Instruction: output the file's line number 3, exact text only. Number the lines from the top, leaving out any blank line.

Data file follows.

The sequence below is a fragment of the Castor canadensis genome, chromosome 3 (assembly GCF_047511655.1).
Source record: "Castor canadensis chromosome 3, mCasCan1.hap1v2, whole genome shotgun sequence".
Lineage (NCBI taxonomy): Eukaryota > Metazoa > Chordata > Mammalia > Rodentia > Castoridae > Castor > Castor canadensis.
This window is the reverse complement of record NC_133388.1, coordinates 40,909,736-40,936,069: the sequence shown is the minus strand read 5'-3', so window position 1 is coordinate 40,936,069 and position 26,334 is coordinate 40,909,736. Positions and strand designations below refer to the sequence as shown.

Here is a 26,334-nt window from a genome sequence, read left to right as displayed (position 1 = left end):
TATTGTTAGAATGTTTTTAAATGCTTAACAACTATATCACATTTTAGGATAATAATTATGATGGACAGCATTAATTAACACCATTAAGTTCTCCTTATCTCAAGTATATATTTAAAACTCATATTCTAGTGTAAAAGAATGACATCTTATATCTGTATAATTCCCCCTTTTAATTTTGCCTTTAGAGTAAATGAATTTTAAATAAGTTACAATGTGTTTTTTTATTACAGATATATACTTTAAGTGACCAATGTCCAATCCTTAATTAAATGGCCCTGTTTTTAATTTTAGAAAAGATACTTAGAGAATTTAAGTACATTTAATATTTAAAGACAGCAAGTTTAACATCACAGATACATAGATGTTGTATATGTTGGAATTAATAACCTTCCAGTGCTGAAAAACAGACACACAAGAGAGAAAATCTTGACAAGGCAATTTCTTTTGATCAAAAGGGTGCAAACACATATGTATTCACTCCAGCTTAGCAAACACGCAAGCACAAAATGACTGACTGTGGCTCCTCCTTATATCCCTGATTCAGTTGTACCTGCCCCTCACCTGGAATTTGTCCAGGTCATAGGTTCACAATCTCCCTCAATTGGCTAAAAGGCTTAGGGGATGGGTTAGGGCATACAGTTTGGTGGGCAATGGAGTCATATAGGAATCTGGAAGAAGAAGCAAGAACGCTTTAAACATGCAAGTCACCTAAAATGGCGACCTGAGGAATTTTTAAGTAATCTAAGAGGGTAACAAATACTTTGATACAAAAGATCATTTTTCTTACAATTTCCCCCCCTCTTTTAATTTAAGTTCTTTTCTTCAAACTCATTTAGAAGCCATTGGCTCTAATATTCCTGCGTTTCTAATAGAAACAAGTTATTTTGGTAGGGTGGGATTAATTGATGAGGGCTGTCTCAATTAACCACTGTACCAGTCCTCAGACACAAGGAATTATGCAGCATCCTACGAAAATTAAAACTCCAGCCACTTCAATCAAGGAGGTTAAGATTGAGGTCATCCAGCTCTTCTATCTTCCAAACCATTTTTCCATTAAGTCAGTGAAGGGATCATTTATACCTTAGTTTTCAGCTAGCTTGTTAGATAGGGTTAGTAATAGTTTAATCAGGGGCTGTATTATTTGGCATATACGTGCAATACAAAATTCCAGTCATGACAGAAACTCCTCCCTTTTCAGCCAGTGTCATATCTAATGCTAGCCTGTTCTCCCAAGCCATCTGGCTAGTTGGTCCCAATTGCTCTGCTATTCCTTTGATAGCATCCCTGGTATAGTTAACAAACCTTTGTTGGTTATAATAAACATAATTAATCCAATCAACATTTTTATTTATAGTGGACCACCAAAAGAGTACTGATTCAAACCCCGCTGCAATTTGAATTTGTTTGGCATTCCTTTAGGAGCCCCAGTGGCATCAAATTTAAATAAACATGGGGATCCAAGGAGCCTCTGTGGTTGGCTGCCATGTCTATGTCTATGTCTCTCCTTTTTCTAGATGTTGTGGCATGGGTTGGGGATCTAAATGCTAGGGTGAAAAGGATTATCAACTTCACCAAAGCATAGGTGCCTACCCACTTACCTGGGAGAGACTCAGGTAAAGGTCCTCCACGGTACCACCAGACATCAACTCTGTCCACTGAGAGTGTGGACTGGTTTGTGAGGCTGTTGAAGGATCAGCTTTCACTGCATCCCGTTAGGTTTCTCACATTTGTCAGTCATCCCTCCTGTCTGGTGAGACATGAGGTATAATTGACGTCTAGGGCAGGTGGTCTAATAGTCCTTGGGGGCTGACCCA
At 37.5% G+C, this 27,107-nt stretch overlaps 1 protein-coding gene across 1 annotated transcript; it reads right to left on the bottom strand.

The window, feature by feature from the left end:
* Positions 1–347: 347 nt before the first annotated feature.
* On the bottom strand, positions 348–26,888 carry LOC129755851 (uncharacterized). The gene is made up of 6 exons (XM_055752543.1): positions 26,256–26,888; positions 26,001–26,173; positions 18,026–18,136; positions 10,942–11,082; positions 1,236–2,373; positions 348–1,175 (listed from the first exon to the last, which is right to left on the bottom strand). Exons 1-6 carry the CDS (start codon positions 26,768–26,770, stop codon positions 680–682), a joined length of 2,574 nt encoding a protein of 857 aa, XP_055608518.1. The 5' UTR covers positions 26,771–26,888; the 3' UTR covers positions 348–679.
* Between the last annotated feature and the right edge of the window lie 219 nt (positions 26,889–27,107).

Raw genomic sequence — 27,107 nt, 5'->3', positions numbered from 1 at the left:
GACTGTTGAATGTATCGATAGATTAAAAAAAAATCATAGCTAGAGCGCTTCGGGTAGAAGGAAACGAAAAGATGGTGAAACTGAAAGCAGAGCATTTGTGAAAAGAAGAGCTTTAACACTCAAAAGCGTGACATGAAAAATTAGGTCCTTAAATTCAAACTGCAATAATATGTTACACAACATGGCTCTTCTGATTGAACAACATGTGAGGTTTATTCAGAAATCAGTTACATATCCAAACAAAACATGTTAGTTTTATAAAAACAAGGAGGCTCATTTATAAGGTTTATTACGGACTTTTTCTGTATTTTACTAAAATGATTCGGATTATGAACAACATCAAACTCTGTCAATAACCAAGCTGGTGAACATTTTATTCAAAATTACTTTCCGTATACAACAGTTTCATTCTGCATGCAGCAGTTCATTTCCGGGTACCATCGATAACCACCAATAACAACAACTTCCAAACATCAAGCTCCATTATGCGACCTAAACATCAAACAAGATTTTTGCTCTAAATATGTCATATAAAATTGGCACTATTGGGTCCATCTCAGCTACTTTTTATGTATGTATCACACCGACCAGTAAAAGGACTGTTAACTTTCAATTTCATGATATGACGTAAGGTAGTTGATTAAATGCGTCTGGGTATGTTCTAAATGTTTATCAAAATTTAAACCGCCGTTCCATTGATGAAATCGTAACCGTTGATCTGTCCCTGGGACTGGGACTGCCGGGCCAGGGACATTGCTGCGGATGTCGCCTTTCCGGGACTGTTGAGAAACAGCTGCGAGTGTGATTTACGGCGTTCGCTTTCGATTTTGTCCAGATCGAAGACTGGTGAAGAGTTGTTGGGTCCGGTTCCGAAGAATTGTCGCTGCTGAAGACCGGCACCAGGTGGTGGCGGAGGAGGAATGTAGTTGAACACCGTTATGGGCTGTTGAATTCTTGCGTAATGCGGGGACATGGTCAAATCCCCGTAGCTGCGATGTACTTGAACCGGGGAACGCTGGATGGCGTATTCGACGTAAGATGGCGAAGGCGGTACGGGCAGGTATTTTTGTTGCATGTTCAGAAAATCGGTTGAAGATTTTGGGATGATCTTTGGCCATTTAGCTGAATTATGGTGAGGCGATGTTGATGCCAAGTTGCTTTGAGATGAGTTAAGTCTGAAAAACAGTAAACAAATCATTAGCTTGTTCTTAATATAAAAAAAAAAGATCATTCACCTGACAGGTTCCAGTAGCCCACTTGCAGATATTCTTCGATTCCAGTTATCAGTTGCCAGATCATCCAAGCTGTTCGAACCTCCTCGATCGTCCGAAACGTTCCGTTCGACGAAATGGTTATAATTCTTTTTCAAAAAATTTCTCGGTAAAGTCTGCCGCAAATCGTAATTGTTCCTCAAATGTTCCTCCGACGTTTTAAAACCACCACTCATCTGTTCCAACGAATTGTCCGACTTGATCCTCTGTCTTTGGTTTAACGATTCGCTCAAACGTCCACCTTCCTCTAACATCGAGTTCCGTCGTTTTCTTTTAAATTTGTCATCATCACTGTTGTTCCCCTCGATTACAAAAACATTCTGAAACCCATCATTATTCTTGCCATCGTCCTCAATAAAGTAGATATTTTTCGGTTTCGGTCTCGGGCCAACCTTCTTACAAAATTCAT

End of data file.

Lineage (NCBI taxonomy): Eukaryota > Metazoa > Chordata > Mammalia > Rodentia > Castoridae > Castor > Castor canadensis.